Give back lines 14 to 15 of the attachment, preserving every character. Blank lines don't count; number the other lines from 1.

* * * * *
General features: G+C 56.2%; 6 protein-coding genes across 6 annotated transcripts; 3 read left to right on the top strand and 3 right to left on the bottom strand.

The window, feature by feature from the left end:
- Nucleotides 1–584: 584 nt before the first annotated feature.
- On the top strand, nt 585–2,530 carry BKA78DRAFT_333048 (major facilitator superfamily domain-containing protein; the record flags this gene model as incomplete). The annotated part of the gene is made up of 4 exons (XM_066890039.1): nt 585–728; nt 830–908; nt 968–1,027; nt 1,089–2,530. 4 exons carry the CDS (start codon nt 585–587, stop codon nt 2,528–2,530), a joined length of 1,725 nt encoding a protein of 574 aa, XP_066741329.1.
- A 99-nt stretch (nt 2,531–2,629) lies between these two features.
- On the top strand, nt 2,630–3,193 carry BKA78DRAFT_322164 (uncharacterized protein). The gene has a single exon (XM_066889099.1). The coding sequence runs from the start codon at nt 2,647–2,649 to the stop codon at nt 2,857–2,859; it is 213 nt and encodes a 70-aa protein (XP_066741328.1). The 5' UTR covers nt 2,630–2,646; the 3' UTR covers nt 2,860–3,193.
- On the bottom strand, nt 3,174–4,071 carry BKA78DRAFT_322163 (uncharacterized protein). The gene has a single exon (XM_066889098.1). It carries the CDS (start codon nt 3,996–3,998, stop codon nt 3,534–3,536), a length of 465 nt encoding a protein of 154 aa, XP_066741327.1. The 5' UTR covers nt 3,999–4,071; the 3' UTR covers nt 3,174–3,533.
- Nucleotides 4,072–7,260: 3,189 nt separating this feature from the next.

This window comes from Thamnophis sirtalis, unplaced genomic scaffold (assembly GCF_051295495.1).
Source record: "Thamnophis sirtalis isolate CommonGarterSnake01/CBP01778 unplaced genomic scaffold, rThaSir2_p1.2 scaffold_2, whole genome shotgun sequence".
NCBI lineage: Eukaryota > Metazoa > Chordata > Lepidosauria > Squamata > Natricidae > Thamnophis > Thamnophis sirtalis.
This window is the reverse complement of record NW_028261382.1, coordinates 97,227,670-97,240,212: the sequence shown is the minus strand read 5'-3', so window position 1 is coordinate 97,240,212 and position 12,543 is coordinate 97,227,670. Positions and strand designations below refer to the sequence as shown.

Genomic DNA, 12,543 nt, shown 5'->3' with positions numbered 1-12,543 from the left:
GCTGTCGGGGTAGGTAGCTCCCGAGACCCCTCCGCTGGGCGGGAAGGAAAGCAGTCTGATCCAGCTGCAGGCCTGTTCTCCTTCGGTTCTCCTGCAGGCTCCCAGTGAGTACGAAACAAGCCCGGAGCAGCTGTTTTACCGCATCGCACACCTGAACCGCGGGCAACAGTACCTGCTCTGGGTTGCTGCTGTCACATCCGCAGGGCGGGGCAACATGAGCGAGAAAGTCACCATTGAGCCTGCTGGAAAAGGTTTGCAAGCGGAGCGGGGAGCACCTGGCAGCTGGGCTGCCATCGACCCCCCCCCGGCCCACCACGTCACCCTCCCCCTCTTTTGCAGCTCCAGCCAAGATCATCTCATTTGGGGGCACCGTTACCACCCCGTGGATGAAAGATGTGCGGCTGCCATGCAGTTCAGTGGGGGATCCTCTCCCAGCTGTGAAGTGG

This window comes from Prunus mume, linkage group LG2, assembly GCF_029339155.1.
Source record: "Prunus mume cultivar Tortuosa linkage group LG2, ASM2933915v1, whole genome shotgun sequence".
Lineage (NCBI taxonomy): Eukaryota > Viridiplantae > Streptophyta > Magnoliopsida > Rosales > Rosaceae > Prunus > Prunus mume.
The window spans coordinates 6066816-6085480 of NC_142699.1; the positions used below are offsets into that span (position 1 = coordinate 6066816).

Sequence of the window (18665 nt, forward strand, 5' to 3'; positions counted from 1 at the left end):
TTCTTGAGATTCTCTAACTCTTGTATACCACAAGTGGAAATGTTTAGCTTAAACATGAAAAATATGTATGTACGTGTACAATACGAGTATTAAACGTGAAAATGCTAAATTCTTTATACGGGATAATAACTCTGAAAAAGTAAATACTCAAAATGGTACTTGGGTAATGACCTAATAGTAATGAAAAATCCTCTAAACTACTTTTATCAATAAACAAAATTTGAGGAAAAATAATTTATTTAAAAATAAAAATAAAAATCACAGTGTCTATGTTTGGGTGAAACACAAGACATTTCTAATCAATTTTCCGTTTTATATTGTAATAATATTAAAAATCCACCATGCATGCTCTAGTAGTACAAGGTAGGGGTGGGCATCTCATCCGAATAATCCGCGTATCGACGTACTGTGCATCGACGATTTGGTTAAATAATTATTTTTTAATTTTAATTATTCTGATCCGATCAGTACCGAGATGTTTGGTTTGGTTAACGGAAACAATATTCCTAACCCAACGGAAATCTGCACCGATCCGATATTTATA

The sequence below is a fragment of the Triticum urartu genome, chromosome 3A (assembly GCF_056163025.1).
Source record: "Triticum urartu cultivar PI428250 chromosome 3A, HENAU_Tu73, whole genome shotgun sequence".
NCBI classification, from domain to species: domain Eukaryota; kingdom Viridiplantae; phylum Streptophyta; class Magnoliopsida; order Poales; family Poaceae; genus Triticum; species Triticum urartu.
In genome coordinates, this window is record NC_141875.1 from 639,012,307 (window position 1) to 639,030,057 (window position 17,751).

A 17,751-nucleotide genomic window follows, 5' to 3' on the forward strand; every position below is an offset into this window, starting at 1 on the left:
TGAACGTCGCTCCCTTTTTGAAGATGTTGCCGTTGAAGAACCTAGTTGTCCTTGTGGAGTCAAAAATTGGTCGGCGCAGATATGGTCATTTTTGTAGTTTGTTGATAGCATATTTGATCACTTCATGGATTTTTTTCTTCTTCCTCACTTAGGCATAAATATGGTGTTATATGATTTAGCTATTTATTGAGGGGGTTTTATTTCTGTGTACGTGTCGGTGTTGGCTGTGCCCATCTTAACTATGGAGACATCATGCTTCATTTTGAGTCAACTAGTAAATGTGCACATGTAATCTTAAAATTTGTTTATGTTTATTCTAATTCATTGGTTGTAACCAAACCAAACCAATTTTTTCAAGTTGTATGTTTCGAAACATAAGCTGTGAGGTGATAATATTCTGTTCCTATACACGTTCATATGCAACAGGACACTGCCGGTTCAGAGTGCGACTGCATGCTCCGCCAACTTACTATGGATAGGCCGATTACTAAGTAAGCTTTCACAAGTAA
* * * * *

GCTGTCGGGGTAGGTAGCTCCCGAGACCCCTCCGCTGGGCGGGAAGGAAAGCAGTCTGATCCAGCTGCAGGCCTGTTCTCCTTCGGTTCTCCTGCAGGCTCCCAGTGAGTACGAAACAAGCCCGGAGCAGCTGTTTTACCGCATCGCACACCTGAACCGCGGGCAACAGTACCTGCTCTGGGTTGCTGCTGTCACATCCGCAGGGCGGGGCAACATGAGCGAGAAAGTCACCATTGAGCCTGCTGGAAAAGGTTTGCAAGCGGAGCGGGGAGCACCTGGCAGCTGGGCTGCCATCGACCCCCCCCCGGCCCACCACGTCACCCTCCCCCTCTTTTGCAGCTCCAGCCAAGATCATCTCATTTGGGGGCACCGTTACCACCCCGTGGATGAAAGATGTGCGGCTGCCATGCAGTTCAGTGGGGGATCCTCTCCCAGCTGTGAAGTGG

This window comes from Prunus mume, linkage group LG2, assembly GCF_029339155.1.